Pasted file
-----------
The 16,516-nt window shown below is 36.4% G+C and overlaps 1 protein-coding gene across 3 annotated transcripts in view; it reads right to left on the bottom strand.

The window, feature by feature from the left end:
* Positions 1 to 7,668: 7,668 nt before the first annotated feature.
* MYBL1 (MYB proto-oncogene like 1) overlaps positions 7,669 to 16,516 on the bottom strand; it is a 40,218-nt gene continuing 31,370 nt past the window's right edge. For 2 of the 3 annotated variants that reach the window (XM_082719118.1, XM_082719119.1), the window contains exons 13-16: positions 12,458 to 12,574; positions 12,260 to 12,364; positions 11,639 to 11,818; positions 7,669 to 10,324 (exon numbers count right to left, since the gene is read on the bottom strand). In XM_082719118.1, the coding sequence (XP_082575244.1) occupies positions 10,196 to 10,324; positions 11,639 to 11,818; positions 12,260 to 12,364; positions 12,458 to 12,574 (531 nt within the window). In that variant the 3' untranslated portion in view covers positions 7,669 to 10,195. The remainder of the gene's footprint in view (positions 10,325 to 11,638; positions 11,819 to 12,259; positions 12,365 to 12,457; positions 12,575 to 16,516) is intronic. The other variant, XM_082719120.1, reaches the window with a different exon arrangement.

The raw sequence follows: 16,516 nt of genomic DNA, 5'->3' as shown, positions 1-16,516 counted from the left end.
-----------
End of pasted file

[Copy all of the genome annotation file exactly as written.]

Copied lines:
The 16,516-nt window shown below is 36.4% G+C and overlaps 1 protein-coding gene across 3 annotated transcripts in view; it reads right to left on the bottom strand.

The window, feature by feature from the left end:
* Positions 1 to 7,668: 7,668 nt before the first annotated feature.
* MYBL1 (MYB proto-oncogene like 1) overlaps positions 7,669 to 16,516 on the bottom strand; it is a 40,218-nt gene continuing 31,370 nt past the window's right edge. For 2 of the 3 annotated variants that reach the window (XM_082719118.1, XM_082719119.1), the window contains exons 13-16: positions 12,458 to 12,574; positions 12,260 to 12,364; positions 11,639 to 11,818; positions 7,669 to 10,324 (exon numbers count right to left, since the gene is read on the bottom strand). In XM_082719118.1, the coding sequence (XP_082575244.1) occupies positions 10,196 to 10,324; positions 11,639 to 11,818; positions 12,260 to 12,364; positions 12,458 to 12,574 (531 nt within the window). In that variant the 3' untranslated portion in view covers positions 7,669 to 10,195. The remainder of the gene's footprint in view (positions 10,325 to 11,638; positions 11,819 to 12,259; positions 12,365 to 12,457; positions 12,575 to 16,516) is intronic. The other variant, XM_082719120.1, reaches the window with a different exon arrangement.

The raw sequence follows: 16,516 nt of genomic DNA, 5'->3' as shown, positions 1-16,516 counted from the left end.